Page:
“What kind of happened is over the years, to gain an advantage everyone starting moving the tails to the right, because on ovals it creates side force to hold the car in the line that you want to run,” Graves said. “In 2013, when we started with the Gen-6 car, we backed some of that out of it, but not all of it — we wanted to keep some of the side force. But now, with a fresh sheet of paper and approach with this Next Gen philosophy, we said, ‘OK, if we’re going to try to get as much production relevance as possible, we really need to have a symmetrical car left to right.’ And with the bigger tires, and the tires are a little wider as well, we were able to reduce the side force, but we still feel like the racing is going to be great with this car.”

Everything under the skin of the Next Gen car is different, from the suspension to shocks, springs, and roll bars. Features of the Toyota TRD Camry are:

• 18-inch forged aluminum wheels

• A new transaxle will combine the transmission and rear gears into one package

• Independent rear suspension

• The bottom of the car will be sealed with an underwing and rear diffuser

• A redesigned chassis features new front and rear bumpers. Both the front and rear clips bolt on to the center sections of the vehicle

• Composite body

• Engine intake from the grille area with a new longer airbox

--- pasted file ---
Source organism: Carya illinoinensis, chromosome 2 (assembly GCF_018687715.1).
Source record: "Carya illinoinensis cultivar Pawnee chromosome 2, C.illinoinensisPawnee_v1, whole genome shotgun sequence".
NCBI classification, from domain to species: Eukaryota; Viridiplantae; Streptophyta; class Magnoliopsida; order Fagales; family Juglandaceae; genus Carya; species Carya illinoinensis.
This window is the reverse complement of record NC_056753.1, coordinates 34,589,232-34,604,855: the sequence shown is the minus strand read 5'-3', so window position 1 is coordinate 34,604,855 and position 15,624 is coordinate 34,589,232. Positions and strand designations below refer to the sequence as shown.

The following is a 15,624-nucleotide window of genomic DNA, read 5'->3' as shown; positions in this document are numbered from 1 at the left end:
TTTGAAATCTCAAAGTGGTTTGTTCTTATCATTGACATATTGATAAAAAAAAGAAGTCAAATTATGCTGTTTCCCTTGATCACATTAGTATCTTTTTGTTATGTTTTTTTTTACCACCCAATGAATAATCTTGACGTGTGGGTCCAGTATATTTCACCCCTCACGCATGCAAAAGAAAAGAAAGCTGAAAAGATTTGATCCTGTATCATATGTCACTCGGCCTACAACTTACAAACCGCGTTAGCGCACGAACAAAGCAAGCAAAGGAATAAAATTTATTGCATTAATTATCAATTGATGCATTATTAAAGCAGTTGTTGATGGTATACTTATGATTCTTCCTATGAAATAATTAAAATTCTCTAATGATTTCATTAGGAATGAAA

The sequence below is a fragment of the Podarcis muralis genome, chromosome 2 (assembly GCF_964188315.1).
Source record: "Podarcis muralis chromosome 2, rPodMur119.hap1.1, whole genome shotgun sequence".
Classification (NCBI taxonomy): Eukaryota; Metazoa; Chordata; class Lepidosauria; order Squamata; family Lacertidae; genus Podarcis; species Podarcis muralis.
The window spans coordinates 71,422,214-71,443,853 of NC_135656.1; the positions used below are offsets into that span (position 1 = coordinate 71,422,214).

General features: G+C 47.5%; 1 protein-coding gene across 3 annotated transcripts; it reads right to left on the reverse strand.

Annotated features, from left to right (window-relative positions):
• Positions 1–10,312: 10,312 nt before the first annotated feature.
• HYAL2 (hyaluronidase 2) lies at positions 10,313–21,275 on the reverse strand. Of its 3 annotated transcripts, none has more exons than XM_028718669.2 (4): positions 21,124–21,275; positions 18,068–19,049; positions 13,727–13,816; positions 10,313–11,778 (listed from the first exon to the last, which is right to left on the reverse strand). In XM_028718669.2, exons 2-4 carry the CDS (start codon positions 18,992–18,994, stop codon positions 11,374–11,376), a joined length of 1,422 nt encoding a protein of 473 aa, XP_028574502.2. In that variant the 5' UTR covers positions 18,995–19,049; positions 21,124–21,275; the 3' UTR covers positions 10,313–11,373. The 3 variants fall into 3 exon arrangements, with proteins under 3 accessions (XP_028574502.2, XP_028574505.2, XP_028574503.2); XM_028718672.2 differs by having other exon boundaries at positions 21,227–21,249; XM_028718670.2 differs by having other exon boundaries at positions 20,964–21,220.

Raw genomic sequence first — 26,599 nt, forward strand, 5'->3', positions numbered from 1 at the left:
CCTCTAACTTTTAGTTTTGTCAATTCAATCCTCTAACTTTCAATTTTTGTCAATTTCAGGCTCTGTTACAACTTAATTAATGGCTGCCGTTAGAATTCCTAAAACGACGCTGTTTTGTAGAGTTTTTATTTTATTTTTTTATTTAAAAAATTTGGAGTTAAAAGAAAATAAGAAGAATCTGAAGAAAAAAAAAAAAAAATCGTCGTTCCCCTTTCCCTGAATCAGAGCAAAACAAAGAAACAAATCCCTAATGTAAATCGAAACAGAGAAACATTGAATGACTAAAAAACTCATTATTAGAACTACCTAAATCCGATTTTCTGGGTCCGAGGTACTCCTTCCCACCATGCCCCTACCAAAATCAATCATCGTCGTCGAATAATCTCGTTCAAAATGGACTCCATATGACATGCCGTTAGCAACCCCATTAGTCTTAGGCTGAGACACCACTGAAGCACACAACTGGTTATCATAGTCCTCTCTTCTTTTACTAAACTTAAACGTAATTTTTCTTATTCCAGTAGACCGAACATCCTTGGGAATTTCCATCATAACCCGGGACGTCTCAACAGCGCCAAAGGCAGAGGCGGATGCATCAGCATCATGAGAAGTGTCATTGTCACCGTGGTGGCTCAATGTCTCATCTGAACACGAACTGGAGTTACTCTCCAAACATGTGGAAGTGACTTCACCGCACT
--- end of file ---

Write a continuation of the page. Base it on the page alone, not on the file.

• Hood exits incorporated to assist with engine cooling

• 5-speed sequential shift

• Additional roll bars for driver safety

• Form-fitted foam insert between chassis and nose/tail like production cars

• Driver positioned closer to the center line of the car

• Legacy hood flaps and legacy roof flaps keep race cars on the ground at higher rates of speed

Single-source suppliers will provide the parts and pieces of Next Gen. It will leave teams with much smaller development margins to play in, and as a result, Graves believes close the gap in competition.

“It’s definitely going to be a change,” he said. “It’s going to be a change for the teams, and it’s going to be a change for the OEMs as well. For instance, with the current cars, once we had a car submitted and approved by NASCAR, then it was left up to the OEM to go and source who they want their supplier to be to build the tails and the stampings for the side and the greenhouse. It’s really unbelievable the great lengths we all take to reduce the weight. Maybe make certain panels flexible when they shouldn’t be flexible.